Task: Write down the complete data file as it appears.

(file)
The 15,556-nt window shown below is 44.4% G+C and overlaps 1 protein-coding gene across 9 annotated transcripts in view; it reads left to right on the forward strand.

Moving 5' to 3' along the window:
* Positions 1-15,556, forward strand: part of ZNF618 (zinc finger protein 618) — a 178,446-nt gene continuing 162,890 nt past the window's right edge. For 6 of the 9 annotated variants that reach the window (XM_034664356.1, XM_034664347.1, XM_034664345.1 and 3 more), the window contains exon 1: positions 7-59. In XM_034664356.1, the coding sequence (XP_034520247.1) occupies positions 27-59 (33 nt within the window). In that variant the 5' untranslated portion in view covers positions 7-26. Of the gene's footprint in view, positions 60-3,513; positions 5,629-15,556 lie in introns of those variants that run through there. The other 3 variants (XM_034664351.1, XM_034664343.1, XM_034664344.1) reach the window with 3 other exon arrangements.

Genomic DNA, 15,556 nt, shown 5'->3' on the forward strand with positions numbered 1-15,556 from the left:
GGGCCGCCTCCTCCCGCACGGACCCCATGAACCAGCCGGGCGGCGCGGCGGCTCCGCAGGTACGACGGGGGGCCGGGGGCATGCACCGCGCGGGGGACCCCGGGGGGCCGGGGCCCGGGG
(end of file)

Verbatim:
The 15,556-nt window shown below is 44.4% G+C and overlaps 1 protein-coding gene across 9 annotated transcripts in view; it reads left to right on the forward strand.

Moving 5' to 3' along the window:
* Positions 1-15,556, forward strand: part of ZNF618 (zinc finger protein 618) — a 178,446-nt gene continuing 162,890 nt past the window's right edge. For 6 of the 9 annotated variants that reach the window (XM_034664356.1, XM_034664347.1, XM_034664345.1 and 3 more), the window contains exon 1: positions 7-59. In XM_034664356.1, the coding sequence (XP_034520247.1) occupies positions 27-59 (33 nt within the window). In that variant the 5' untranslated portion in view covers positions 7-26. Of the gene's footprint in view, positions 60-3,513; positions 5,629-15,556 lie in introns of those variants that run through there. The other 3 variants (XM_034664351.1, XM_034664343.1, XM_034664344.1) reach the window with 3 other exon arrangements.

Genomic DNA, 15,556 nt, shown 5'->3' on the forward strand with positions numbered 1-15,556 from the left:
GGGCCGCCTCCTCCCGCACGGACCCCATGAACCAGCCGGGCGGCGCGGCGGCTCCGCAGGTACGACGGGGGGCCGGGGGCATGCACCGCGCGGGGGACCCCGGGGGGCCGGGGCCCGGGG